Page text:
Several years ago, I stumbled upon the nutritional advice I had intuited for years for my training horses. An equine nutritionist and researcher here in California tested hair samples from a few of my horses in addition to analyzing my hay quality to determine if and where mineral deficiencies might be present. After all this testing and producing a printout of each horse’s nutrition profile, she came back to me with a single piece of advice: feed all of my horses 1-2 Tablespoons of high quality natural salt and quit dosing them with all the other supplements that filled our grain room.
As a person who follows an organic vegan lifestyle, the advice was refreshing for me, especially after recognizing that a quality salt product provides all the essential minerals that govern muscle and metabolic function. This, combined with clean hay and ample drinking water, was all my equine athletes needed. For the few years prior to being liberated to follow my own instincts about paring down supplementation to the bare minimum in the form of salt, I had fallen in to the same misguided thinking that I now see among many of my students. I flipped through the thick catalogues of horse products and assumed that just because companies were making all hose hundreds of supplements then surely my horses must NEED them. My exercise physiology research over the past few years has proven what erroneous thinking this is indeed!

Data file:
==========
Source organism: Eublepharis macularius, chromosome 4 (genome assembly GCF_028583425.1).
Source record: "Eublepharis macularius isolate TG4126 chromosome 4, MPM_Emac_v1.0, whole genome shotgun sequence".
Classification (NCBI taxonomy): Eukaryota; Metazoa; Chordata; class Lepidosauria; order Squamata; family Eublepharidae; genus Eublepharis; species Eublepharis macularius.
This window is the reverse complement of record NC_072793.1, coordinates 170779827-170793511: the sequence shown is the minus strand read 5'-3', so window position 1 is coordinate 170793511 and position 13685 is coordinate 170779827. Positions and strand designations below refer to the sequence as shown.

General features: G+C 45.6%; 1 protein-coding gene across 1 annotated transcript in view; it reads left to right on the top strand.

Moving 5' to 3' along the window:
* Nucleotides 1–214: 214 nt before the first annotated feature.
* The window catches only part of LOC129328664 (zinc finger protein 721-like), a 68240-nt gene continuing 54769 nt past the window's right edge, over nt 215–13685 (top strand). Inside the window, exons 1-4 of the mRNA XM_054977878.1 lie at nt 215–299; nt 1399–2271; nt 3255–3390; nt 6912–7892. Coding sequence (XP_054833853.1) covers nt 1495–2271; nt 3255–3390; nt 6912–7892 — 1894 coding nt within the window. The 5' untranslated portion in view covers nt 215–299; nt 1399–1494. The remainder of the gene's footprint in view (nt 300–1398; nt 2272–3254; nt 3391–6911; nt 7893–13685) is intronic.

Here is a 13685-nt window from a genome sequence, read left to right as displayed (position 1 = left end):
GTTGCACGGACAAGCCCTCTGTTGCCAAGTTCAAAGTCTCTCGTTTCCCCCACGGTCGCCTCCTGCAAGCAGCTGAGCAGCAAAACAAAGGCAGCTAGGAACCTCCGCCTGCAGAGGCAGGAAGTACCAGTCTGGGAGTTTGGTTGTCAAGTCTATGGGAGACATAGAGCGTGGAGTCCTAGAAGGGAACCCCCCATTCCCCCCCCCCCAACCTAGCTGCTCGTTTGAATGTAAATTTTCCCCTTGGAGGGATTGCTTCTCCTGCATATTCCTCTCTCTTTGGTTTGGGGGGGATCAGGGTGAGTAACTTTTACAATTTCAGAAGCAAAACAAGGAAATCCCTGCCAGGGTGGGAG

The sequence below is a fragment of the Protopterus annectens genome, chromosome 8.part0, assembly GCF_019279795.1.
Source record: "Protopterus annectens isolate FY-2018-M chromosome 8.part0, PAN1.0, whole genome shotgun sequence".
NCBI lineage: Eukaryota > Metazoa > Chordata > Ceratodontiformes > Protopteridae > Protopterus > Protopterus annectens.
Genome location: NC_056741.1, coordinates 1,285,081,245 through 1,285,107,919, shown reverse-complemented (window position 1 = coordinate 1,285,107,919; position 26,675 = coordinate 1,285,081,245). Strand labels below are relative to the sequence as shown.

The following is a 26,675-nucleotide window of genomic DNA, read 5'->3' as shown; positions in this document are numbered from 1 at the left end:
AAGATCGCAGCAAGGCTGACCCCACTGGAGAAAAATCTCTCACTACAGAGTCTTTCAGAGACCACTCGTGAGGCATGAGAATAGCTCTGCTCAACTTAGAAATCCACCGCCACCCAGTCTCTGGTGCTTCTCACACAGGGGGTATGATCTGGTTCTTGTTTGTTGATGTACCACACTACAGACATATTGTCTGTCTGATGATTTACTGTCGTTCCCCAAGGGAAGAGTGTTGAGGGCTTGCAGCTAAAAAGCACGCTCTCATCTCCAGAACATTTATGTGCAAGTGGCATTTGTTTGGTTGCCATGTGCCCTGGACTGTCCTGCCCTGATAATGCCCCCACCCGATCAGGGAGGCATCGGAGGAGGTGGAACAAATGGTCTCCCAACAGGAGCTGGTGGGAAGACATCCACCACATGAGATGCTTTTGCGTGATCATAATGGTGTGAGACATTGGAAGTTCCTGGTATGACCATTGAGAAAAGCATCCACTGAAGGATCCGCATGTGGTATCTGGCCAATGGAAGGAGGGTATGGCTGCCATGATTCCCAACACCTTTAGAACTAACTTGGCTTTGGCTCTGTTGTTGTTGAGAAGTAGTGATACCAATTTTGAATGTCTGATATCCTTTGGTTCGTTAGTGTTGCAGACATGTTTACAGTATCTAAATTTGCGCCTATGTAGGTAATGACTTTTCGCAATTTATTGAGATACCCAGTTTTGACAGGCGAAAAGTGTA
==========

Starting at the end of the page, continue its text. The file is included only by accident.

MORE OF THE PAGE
Most of today’s nutritional supplements have not been tested by third party research and their health claims are unsubstantiated except for anecdotal client feedback. Yet I continue to see horse owners heaping powders and liquids and tablets on top of their horses’ daily grain, assuming that these products will give their horses happier, healthier lives.
For the few years following when I swore off excessive supplementation, I bought natural sea salt from the bulk bins at our local New Leaf health markets in Santa Cruz, California. Then I discovered Redmond and both my horses and I have consumed the salt daily. In fact, I credit Redmond in part for my horses’ pliable, well-balanced musculature. I also credit Real Salt with my completion of last year’s Boston marathon in record-breaking heat. Not only did I avoid muscle cramping in that heat but I recovered so swiftly from the race that I was happily running again within two days without a hitch in my gait. More recently, I won the Angel Island 30k trail race near San Francisco. Meantime, my new young horse consumes Daily Gold and Daily Red as part of his development in to a promising riding horse.